Earlier this week Haitian authorities announced that a postponed (and controversial) constitutional referendum will be held on Sept. 26, the same date as presidential and legislative elections. (Reuters)

In a statement yesterday, members of a newly formed Haiti Caucus in the U.S. Congress blasted the referendum decision and the OAS report, which they said “deeply troubled” them.

News Briefs

  • Latin America and the Caribbean continue to be hammered by increased coronavirus infections and deaths, highlighting the stark inequalities in access to vaccines around the world, according to the WHO. Economic inequality, the huge informal economy and the difficulty of implementing public health measures in Latin America and the Caribbean have all been major obstacles to containing the Covid-19 there, reports the New York Times.
  • In the absence of an adequate COVID-19 vaccination plan, criminal networks in Venezuela have seized upon ongoing mismanagement to steal and resell doses or sell fake vaccines on the black market, reports InSight Crime.
  • Indigenous delegates to Chile's Constitutional Convention, which will start work next week, denounced that the government is not collaborating with their cultural requirements -- space for ceremonial companions and rituals. The promise of a truly inclusive charter will only be fulfilled with an intercultural approach, writes Yasna Mussa in the Post Opinión.
Regional Relations
  • Growing tensions with Washington, and the post-COVID landscape, seem to provide an open door for Beijing in Central  America, argues Luis Guillermo Solís in Americas Quarterly. Central American countries’ acute need to recover from the COVID-19 pandemic, as well as some governments’ growing desire for a “more accommodating” alternate partner to the United States, may constitute a favorable context that pushes the isthmus even further into Beijing’s embrace in coming years.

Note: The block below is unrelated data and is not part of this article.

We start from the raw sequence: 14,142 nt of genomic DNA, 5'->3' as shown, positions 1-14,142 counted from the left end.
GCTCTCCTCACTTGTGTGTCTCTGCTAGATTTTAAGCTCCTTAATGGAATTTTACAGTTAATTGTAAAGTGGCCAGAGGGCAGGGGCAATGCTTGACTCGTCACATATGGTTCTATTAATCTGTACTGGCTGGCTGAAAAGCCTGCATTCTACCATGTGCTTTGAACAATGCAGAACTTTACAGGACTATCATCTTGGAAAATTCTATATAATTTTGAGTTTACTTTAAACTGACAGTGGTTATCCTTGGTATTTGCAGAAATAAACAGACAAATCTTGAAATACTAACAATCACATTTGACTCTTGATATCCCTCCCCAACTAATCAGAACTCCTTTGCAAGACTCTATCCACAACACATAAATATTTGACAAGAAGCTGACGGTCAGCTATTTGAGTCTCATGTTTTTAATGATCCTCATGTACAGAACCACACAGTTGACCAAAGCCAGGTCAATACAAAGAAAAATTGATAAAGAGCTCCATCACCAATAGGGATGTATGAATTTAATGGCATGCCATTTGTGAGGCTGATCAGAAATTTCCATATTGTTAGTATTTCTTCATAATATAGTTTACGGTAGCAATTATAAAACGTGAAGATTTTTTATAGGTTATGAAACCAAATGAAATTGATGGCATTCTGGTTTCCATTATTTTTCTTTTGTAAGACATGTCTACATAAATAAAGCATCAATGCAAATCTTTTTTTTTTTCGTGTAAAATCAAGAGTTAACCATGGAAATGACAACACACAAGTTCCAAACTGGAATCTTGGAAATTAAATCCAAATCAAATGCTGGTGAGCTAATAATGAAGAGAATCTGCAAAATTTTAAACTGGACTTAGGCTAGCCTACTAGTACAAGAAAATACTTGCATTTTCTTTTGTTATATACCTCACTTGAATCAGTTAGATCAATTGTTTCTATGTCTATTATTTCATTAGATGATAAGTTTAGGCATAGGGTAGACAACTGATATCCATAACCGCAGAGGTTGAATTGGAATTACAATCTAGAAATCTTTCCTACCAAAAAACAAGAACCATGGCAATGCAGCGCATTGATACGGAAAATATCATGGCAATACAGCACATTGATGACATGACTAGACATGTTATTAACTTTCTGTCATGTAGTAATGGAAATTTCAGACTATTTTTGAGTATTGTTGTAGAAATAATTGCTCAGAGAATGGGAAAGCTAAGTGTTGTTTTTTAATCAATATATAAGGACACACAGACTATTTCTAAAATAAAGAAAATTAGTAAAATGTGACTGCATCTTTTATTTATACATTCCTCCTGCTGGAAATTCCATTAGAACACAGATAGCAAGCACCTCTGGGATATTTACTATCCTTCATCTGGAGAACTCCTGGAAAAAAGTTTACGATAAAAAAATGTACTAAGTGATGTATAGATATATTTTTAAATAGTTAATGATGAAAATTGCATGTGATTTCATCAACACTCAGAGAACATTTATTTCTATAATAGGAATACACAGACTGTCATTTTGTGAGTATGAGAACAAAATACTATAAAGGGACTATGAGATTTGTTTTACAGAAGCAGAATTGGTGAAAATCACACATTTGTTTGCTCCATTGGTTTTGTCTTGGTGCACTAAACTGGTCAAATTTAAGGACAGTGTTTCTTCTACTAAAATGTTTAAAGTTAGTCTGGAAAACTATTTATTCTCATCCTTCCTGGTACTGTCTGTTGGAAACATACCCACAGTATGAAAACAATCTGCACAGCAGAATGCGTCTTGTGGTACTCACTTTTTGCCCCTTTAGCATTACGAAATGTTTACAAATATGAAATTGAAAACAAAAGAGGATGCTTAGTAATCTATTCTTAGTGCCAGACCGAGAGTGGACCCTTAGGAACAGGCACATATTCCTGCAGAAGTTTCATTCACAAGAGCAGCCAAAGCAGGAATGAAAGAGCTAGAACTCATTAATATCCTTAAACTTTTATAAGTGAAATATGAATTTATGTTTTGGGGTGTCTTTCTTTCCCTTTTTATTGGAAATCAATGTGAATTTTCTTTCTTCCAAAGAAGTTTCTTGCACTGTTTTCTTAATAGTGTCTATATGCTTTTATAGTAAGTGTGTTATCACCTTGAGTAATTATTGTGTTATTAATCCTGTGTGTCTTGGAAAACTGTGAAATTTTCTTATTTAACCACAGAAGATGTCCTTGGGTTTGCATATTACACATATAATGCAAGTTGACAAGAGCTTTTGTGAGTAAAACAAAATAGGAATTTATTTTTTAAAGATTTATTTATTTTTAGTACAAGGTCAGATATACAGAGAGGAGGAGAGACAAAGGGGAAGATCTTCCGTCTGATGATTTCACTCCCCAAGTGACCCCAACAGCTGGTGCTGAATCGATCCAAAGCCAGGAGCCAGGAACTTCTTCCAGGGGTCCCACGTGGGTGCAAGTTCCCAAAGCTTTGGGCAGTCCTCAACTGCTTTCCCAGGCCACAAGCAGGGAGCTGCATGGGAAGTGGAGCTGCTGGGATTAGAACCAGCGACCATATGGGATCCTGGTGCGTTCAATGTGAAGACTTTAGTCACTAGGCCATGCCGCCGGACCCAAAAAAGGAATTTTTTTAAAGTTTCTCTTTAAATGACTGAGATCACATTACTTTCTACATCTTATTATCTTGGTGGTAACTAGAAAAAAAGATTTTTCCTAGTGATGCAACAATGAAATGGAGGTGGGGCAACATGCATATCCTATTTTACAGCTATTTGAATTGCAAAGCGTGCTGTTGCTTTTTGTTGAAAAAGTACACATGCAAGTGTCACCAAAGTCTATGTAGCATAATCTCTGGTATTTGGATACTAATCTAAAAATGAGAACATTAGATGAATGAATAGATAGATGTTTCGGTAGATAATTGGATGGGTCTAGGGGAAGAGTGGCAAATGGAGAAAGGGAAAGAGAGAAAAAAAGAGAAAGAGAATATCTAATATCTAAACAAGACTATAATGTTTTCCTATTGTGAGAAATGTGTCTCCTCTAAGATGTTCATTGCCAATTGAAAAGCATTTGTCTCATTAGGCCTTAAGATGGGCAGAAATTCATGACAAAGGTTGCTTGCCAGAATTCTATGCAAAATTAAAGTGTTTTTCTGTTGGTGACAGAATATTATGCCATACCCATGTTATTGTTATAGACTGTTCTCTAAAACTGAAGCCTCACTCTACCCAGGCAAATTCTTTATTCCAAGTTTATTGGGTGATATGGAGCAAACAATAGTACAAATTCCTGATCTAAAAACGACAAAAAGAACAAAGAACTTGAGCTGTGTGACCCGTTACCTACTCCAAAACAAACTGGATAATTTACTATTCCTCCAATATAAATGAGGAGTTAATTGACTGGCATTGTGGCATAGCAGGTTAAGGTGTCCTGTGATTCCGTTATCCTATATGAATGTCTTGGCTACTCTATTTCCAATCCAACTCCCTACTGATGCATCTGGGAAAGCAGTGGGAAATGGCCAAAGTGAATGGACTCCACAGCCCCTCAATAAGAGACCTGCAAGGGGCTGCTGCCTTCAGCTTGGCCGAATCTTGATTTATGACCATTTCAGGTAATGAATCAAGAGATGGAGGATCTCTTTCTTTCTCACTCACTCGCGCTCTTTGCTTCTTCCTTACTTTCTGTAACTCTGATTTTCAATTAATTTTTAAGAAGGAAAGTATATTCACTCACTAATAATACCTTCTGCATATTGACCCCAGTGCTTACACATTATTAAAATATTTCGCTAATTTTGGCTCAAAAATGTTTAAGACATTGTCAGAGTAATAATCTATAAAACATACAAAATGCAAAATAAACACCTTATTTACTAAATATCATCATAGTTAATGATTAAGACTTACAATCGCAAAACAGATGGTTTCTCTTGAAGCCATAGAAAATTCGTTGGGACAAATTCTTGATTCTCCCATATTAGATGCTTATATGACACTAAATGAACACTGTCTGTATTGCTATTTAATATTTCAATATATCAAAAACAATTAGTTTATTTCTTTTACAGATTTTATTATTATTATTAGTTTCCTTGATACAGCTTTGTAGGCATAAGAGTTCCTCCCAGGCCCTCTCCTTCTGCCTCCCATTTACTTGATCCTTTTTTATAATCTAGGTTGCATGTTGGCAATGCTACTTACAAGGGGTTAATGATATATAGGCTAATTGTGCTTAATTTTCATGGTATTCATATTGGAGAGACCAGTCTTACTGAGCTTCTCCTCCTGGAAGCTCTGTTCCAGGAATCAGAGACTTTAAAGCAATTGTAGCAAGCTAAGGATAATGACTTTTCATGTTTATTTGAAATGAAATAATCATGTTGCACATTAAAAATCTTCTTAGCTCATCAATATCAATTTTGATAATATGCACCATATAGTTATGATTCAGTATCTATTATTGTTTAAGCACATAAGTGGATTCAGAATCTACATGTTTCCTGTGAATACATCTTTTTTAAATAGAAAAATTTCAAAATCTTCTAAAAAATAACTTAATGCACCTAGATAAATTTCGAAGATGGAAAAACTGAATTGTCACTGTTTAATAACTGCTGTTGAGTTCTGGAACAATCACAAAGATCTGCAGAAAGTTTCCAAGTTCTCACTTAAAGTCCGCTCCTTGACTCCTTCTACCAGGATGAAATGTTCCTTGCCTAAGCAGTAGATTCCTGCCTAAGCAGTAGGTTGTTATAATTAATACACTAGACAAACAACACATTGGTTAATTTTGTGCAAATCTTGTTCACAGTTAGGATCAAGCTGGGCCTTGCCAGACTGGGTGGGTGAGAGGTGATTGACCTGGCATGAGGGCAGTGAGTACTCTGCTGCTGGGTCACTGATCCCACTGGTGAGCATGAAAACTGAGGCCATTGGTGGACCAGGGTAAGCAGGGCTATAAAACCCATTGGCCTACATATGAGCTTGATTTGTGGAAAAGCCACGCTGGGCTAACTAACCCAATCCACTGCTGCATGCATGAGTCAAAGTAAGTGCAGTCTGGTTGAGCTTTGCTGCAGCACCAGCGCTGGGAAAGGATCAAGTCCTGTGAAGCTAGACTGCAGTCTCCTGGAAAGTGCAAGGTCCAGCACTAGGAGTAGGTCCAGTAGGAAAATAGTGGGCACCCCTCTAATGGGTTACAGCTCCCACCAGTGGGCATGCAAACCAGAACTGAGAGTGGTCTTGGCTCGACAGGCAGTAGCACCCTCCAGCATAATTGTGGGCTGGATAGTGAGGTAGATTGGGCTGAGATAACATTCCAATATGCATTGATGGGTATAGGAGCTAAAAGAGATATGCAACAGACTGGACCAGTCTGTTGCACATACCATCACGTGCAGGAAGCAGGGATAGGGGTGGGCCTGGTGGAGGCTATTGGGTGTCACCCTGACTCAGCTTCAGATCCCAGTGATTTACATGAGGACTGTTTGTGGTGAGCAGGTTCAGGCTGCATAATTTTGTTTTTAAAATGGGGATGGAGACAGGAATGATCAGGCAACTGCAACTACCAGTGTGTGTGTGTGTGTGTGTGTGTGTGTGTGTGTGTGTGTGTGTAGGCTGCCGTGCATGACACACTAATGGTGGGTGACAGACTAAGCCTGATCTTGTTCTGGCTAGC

• The International Boundary and Water Commission's able management has kept water relations between Mexico and the U.S. conflict free for decades. But it masked some well-known underlying stresses: a population boom on both sides of the U.S.-Mexico border, climate change and aging waterworks -- The Conversation.
  • The Mexican state of Hidalgo legalized at-will abortion until week 12 of gestation. (Jornada)
  • Mexican construction magnate Carlos Slim pledged to rebuild and pay for a segment of a Mexico City subway line that collapsed in May, killing 26 people, President Andrés Manuel López Obrador. One of Slim's companies had originally built much of the section where the collapse occurred, reports the Associated Press. A study by an outside certification company cited poor welds in studs that joined steel support beams to a concrete layer supporting the track bed.
  • Small island nations on the climate crisis frontlines have been overlooked in overseas aid, according to advocates of the universal vulnerability index (UVI). Researchers from the Commonwealth secretariat and the Foundation for Studies and Research on International Development (Ferdi) say the new index should be an alternative to GDP as a measure for aid allocation. (Guardian)
  • Caribbean islands like Curaçao and the Cayman Islands, as well as Aruba, have become convenient transit points for illicitly sourced gold, bound for the United States and elsewhere, reports InSight Crime.
  • Argentina 's Tierra del Fuego province prohibited salmon farming. (Página 12)

No comments:

Post a Comment